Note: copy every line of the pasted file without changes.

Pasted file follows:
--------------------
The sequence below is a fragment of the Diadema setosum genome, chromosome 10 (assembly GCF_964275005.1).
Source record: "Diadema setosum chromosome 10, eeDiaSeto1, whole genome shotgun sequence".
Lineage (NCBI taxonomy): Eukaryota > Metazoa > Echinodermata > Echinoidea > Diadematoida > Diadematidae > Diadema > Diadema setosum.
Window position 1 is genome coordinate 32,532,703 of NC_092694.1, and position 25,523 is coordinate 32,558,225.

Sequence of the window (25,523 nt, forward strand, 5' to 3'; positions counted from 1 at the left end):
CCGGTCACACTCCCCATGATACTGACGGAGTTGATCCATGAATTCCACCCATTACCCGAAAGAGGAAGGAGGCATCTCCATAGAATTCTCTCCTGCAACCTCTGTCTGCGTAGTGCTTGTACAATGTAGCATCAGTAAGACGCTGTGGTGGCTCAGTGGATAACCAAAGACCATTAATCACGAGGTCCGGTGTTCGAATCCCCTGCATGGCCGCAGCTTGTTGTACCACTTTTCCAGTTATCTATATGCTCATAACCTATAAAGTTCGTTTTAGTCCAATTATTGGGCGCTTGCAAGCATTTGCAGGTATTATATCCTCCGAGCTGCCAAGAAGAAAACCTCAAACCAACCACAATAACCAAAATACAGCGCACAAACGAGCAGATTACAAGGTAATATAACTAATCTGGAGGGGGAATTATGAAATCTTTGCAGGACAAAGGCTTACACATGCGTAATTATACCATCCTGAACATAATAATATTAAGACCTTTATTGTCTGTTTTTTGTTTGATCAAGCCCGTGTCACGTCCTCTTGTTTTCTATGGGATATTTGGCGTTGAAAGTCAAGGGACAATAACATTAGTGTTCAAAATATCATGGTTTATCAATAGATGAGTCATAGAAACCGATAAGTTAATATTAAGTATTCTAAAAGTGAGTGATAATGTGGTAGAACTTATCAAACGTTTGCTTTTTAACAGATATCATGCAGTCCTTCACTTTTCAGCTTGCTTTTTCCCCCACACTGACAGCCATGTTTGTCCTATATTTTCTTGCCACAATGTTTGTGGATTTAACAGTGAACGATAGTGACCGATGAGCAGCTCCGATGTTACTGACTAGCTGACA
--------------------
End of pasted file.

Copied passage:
The sequence below is a fragment of the Diadema setosum genome, chromosome 10 (assembly GCF_964275005.1).
Source record: "Diadema setosum chromosome 10, eeDiaSeto1, whole genome shotgun sequence".
Lineage (NCBI taxonomy): Eukaryota > Metazoa > Echinodermata > Echinoidea > Diadematoida > Diadematidae > Diadema > Diadema setosum.
Window position 1 is genome coordinate 32,532,703 of NC_092694.1, and position 25,523 is coordinate 32,558,225.

Sequence of the window (25,523 nt, forward strand, 5' to 3'; positions counted from 1 at the left end):
CCGGTCACACTCCCCATGATACTGACGGAGTTGATCCATGAATTCCACCCATTACCCGAAAGAGGAAGGAGGCATCTCCATAGAATTCTCTCCTGCAACCTCTGTCTGCGTAGTGCTTGTACAATGTAGCATCAGTAAGACGCTGTGGTGGCTCAGTGGATAACCAAAGACCATTAATCACGAGGTCCGGTGTTCGAATCCCCTGCATGGCCGCAGCTTGTTGTACCACTTTTCCAGTTATCTATATGCTCATAACCTATAAAGTTCGTTTTAGTCCAATTATTGGGCGCTTGCAAGCATTTGCAGGTATTATATCCTCCGAGCTGCCAAGAAGAAAACCTCAAACCAACCACAATAACCAAAATACAGCGCACAAACGAGCAGATTACAAGGTAATATAACTAATCTGGAGGGGGAATTATGAAATCTTTGCAGGACAAAGGCTTACACATGCGTAATTATACCATCCTGAACATAATAATATTAAGACCTTTATTGTCTGTTTTTTGTTTGATCAAGCCCGTGTCACGTCCTCTTGTTTTCTATGGGATATTTGGCGTTGAAAGTCAAGGGACAATAACATTAGTGTTCAAAATATCATGGTTTATCAATAGATGAGTCATAGAAACCGATAAGTTAATATTAAGTATTCTAAAAGTGAGTGATAATGTGGTAGAACTTATCAAACGTTTGCTTTTTAACAGATATCATGCAGTCCTTCACTTTTCAGCTTGCTTTTTCCCCCACACTGACAGCCATGTTTGTCCTATATTTTCTTGCCACAATGTTTGTGGATTTAACAGTGAACGATAGTGACCGATGAGCAGCTCCGATGTTACTGACTAGCTGACA